said filter processor responsive to an inbound packet for executing within an IP layer of said TCP/IP protocol stack a look-ahead function for determining a target application; said TCP/IP protocol stack including said IP layer, a transport layer, a sockets layer, and an application layer; and which, for said inbound packet, upon encountering a filter selector field referencing kernel data not included in said inbound packet, said IP layer provides to said transport layer said inbound IP packet, marked as deny, and receives back from said transport layer indicia, provided to said transport layer by said sockets layer, identifying the application layer application to which said packet would have been delivered;
said filter processor responsive to both inbound and outbound packets for
processing said packet by determining a task ID;
responsive to said task ID, determining a corresponding work control block;
determining a user ID, process or job identifier from said work control block;
from the user ID, process or job identifier selectively determining attributes for said user process or job; and
passing said attributes to said filter processor for managing and controlling communication traffic.
28. A system for expressing access rules as filters, comprising:
filter statements for accepting parameters in the form of a selector, each selector specifying selector field, operator, and a set of values;
said selector referencing data that does not exist in IP packets for controlling access to an application;
a look-ahead function executing within the IP layer of a protocol stack including said IP layer, a transport layer, a sockets layer, and an application layer and which, for an inbound packet upon encountering a filter selector field referencing kernel data not included in said inbound packet, said look-ahead function provides to said transport layer said inbound packet, marked as deny, and receives back from said transport layer indicia, provided to said transport layer by said sockets layer, identifying the application layer application to which said packet would have been delivered; and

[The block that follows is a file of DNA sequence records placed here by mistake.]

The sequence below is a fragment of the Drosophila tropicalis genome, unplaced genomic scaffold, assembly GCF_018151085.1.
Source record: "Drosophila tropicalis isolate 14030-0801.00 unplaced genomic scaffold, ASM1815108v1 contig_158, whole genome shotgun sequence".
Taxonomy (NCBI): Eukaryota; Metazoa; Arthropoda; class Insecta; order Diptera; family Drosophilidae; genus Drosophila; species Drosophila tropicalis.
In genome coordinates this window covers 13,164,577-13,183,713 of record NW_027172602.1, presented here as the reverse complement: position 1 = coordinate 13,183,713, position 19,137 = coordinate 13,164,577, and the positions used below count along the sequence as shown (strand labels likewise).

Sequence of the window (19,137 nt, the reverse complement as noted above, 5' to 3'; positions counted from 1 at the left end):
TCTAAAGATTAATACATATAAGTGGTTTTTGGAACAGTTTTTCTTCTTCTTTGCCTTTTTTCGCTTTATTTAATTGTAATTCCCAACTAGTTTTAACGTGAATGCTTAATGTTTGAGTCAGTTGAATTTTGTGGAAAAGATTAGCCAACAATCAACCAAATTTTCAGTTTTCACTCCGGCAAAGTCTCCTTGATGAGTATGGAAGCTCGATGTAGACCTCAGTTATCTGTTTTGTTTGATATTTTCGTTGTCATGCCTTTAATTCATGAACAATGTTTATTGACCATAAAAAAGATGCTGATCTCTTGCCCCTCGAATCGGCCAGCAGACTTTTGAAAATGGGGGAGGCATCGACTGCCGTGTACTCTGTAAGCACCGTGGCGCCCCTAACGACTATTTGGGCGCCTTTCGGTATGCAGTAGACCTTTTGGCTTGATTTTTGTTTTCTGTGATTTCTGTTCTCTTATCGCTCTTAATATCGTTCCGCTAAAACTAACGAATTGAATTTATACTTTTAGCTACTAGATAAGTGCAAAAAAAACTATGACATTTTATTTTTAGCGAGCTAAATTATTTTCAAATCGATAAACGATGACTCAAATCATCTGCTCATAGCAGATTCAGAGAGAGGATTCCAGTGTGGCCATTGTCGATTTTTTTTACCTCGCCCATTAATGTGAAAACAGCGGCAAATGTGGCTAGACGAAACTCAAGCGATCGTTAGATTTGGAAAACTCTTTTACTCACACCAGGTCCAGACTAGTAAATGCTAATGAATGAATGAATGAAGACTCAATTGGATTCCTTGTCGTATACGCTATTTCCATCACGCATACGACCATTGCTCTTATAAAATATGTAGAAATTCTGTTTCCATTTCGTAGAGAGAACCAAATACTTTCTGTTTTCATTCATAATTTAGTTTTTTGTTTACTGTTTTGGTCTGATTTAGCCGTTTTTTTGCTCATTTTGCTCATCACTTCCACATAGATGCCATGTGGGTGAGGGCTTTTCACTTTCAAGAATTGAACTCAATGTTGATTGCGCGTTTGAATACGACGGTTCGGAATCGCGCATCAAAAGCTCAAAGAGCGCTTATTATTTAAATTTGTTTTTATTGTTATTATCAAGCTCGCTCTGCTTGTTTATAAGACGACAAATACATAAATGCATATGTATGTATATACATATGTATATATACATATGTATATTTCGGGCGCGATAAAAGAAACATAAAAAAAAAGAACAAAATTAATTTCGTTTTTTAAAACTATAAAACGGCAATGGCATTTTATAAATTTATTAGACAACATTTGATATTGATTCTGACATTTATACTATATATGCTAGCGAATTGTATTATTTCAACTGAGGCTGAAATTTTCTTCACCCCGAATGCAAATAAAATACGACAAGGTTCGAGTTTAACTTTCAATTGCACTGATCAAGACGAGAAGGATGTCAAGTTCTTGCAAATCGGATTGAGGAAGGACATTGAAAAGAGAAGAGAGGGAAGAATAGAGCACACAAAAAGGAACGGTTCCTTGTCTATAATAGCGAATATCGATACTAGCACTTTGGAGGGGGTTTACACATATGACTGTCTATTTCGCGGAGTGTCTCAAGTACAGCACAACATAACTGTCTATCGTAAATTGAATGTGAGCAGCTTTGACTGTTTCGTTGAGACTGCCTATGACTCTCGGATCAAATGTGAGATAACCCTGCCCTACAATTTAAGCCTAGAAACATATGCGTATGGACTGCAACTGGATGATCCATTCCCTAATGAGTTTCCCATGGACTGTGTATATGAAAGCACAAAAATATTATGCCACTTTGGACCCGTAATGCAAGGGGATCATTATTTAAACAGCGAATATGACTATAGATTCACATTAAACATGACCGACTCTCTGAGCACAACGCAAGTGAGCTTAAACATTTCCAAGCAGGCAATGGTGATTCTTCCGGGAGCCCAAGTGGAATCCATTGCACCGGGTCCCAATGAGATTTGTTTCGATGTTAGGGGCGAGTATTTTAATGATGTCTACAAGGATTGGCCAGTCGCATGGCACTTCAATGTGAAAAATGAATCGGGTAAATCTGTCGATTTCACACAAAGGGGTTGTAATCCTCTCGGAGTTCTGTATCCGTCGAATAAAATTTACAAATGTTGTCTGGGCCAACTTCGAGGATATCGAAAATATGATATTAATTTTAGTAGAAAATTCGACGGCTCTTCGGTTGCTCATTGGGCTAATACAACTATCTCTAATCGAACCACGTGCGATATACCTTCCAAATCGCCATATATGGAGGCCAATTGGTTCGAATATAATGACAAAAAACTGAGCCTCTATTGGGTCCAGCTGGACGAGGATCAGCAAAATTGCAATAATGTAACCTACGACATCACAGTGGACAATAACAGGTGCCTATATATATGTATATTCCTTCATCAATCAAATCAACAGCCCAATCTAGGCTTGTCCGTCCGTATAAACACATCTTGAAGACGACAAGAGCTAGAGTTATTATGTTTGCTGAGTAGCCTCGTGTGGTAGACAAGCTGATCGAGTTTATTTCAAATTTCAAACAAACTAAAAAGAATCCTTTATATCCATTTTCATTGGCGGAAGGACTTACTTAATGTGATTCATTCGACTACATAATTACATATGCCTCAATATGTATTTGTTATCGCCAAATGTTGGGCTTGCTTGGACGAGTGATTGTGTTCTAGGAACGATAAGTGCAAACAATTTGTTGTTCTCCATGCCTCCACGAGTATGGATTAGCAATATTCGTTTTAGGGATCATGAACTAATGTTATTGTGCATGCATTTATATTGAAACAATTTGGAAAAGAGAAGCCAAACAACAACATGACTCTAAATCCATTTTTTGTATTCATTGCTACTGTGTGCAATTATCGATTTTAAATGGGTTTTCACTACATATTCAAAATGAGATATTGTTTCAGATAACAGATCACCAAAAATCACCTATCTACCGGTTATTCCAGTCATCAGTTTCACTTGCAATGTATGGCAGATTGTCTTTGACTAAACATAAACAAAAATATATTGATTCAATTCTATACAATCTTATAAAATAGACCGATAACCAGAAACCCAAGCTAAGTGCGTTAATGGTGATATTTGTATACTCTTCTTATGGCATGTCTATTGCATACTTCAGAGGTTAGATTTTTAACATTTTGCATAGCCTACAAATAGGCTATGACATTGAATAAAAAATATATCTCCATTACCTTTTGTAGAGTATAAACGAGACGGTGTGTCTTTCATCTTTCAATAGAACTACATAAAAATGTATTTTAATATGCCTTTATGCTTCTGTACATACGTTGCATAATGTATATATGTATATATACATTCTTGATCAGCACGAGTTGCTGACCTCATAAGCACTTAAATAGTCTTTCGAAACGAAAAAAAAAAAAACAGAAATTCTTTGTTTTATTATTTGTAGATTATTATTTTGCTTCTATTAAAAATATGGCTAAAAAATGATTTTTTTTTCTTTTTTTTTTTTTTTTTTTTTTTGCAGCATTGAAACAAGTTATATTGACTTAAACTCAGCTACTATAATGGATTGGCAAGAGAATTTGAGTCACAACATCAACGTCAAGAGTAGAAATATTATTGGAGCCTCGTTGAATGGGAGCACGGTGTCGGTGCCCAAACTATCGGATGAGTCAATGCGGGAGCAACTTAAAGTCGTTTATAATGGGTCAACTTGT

a filter processor for constructing and evaluating said filter statements as logical expressions of arbitrary length, each said logical expression selectively including said operator selected from a set of logical operators, alternative filter selector fields including non-IP packet attributes, and value set.
29. A system for managing and controlling communication traffic by centralizing access rules in filters including non-IP packet attributes executing within and referencing data available in system kernels, comprising:
a computer readable medium; first code for receiving a packet in the kernel of the operating system of a first node from an application or process at said first node; said kernel responsive to an inbound packet, for executing a look-ahead function within the IP layer of a TCP/IP protocol stack including said IP layer, a transport layer, a sockets layer, and an application layer and which, for said inbound packet, upon encountering a filter rule referencing kernel data not included in said inbound packet, said look-ahead function provides to said transport layer said inbound IP packet, marked as deny, and receives back from said transport layer indicia, provided to said transport layer by said sockets layer, identifying the application layer application to which said packet would have been delivered;